Grocery Shopping With Diabetes: How to Buy Bread and Cereal/ February 26, 2019
Healthy Shopping Tips for Diabetes Patients
For some people, managing a diabetes diet is easy. Others simply don’t know where to begin—especially when it comes to bread and cereal. The good news? People who have diabetes can fill their grocery bags with plenty of healthy, diabetes-friendly choices. Here are a few tips for navigating the bread and cereal aisles.
Look for Whole Grain on Labels
According to Jennifer Reed, registered dietitian and certified diabetes educator with the Baptist Diabetes Education Center, people who have diabetes don’t have to avoid the bread aisle. But they should stick to a few guidelines while shopping on the bread aisle or at their local bakery.
“People with diabetes who are on a limited income should still look for whole grain options, such as whole wheat, sprouted and rye breads,” said Reed.
Refined, processed breads—such as white bread—have excess calories and low nutritional value. White breads, pastas and rice act like sugar in the body and can increase blood sugar levels. Alternately, whole grain bread is a nutritious option that typically has a low glycemic index rating, which means it can help you maintain normal blood sugar.
For those shopping on a budget, remember—a healthy loaf of bread doesn’t have to cost more at the checkout counter. Store-brand or off-brand products contain the same ingredients and nutritional value at a fraction of the price of a name-brand product.
“You can buy generic whole grain bread, brown rice and whole grain cereal,” said Reed. “You don’t have to buy more expensive name brands.”
Measure Your Cereal Servings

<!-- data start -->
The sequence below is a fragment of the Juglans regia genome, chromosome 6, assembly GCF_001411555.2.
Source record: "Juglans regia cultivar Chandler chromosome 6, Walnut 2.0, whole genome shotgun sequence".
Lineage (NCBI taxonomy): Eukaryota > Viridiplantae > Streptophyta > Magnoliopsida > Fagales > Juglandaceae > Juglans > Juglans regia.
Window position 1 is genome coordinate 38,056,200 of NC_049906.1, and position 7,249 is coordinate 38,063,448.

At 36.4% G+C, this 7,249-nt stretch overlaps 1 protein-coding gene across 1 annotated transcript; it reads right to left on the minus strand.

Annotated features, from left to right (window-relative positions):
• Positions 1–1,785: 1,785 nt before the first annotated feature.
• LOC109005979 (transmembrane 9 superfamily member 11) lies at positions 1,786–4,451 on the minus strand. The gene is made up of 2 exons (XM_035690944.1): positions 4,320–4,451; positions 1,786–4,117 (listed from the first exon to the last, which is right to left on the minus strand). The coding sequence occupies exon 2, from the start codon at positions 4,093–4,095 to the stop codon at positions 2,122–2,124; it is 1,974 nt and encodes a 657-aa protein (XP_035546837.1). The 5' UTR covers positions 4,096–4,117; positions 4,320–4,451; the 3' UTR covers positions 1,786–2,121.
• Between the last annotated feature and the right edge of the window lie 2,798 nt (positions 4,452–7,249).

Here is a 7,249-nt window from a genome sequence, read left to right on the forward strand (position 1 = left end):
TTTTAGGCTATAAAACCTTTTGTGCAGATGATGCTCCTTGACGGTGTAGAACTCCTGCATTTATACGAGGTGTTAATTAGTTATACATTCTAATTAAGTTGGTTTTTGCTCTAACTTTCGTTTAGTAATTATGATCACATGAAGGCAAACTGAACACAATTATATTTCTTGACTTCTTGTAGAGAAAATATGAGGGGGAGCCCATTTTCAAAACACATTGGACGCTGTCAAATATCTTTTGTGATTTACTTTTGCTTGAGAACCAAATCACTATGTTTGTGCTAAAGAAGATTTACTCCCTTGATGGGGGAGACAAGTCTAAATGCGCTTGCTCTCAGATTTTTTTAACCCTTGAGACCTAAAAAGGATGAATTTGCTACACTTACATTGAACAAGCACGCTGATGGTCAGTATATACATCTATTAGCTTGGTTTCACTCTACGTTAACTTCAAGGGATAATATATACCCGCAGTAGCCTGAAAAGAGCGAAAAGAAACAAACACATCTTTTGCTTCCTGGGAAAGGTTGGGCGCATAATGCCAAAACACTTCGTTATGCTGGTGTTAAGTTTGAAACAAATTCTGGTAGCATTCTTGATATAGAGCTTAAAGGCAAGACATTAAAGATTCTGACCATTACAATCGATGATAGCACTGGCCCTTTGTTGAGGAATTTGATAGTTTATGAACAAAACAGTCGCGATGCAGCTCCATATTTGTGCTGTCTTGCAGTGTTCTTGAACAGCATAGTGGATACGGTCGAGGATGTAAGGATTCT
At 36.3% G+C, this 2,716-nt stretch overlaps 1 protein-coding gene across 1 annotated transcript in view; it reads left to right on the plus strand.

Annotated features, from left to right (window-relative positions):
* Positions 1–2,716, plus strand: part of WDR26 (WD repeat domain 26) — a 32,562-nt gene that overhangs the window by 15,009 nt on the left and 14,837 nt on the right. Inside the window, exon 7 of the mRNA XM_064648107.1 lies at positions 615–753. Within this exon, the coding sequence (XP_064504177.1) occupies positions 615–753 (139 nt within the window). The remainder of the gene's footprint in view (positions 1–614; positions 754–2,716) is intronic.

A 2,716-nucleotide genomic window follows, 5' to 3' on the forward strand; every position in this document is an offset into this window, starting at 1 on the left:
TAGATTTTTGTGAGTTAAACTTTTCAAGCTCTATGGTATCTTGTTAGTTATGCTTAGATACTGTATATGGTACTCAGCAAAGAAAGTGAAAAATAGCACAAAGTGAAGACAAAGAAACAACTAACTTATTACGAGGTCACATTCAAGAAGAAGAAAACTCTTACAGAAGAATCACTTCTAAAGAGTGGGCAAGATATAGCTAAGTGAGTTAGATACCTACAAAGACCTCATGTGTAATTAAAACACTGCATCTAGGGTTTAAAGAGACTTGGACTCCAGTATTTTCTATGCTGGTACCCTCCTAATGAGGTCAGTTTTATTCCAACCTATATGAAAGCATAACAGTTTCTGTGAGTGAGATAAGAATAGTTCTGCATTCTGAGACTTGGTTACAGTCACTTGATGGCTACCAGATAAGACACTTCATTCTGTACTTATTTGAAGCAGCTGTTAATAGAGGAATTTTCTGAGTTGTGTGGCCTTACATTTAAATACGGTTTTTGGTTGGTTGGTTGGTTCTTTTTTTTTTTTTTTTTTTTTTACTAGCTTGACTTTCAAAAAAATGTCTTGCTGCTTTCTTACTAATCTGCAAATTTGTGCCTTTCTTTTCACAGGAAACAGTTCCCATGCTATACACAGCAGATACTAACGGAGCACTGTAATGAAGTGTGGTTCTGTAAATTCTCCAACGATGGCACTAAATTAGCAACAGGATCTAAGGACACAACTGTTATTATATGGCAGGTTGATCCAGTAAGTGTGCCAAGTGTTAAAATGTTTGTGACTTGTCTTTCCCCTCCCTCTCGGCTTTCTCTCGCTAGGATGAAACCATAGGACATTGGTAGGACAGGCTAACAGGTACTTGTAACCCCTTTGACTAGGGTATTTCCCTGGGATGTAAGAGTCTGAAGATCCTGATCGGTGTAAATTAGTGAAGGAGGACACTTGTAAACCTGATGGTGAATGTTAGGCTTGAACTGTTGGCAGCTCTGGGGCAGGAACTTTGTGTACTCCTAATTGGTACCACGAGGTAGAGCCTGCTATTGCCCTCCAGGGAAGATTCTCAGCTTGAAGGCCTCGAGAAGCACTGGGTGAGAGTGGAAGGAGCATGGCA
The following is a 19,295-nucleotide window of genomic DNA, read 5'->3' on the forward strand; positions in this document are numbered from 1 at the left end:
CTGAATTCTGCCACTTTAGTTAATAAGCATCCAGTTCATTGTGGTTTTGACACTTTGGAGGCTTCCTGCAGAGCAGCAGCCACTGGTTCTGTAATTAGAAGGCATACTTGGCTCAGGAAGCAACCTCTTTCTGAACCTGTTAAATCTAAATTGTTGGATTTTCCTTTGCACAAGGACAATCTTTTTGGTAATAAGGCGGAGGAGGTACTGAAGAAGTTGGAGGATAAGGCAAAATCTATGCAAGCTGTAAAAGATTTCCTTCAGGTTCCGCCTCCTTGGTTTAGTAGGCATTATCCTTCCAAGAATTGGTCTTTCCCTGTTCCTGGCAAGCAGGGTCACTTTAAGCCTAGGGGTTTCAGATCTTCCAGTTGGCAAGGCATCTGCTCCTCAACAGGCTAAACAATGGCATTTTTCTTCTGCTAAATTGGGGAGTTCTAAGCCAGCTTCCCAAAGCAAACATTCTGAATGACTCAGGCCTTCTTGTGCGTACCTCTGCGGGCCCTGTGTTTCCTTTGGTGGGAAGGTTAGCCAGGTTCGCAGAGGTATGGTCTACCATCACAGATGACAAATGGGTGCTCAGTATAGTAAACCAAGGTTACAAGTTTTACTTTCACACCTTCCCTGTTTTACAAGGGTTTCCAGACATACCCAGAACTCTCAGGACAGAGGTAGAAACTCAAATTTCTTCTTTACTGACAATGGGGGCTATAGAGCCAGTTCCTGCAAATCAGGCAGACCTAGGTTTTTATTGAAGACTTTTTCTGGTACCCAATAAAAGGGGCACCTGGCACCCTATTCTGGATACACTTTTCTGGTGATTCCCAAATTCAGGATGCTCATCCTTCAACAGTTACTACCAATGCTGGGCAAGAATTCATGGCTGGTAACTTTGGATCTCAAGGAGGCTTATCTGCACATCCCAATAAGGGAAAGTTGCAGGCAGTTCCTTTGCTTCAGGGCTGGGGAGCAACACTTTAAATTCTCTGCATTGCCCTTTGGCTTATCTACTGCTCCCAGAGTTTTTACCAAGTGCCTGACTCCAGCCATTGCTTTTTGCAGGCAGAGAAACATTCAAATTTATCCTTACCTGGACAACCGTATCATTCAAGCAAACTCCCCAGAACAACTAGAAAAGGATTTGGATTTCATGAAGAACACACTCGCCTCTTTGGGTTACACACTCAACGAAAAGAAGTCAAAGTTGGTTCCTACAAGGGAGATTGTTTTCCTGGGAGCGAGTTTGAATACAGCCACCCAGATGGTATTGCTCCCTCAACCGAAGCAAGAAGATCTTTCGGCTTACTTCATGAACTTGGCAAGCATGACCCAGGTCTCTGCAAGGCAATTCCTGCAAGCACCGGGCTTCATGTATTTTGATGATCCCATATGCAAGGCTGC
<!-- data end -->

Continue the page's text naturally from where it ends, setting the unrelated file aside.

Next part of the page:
Cereal is a popular breakfast choice because it’s a quick and easy meal for people with busy morning routines. However, according to Reed, unwise cereal choices at the supermarket are common.
“The cereal aisle can be a tricky aisle at the grocery store for all of us—especially for patients who are following a diabetic diet,” said Reed.
Many breakfast cereals are packed with carbohydrates that can rapidly raise your blood sugar. However, for people with diabetes, cereal isn’t out of the question. Eating healthy with diabetes means opting for cereals that are both high in fiber and whole grains and low in sugar.
“A lot of sugary cereals are now being made with whole grains, but we still have to be careful and pay attention to the labels,” said Reed. “Even if the label says the cereal contains whole grains, it’s important to be mindful of the total sugars and carbohydrates.”
While understanding what’s in your cereal is crucial to making diabetes-friendly choices, mindfulness doesn’t stop at reading the ingredients. When you take your purchase home and reach for a quick breakfast, it’s important to remember portion control. It’s easy to pour several portions without realizing it, so dietitians recommend measuring a half-cup or 1-cup serving size.
How a Diabetes Educator Can Help You
When looking for the best bread and cereal choices, be sure to read labels and measure carefully. You also can test your blood sugar 2 hours after eating to determine if you need to choose a different option from the grocery store or bakery shelf.
Watch the video below to learn more tips for shopping in the cereal aisle, including how to compare labels.
For more information visit: http://baptisthealth.tips/2018/10/grocery-shopping-with-diabetes-how-to-buy-bread-and-cereal/
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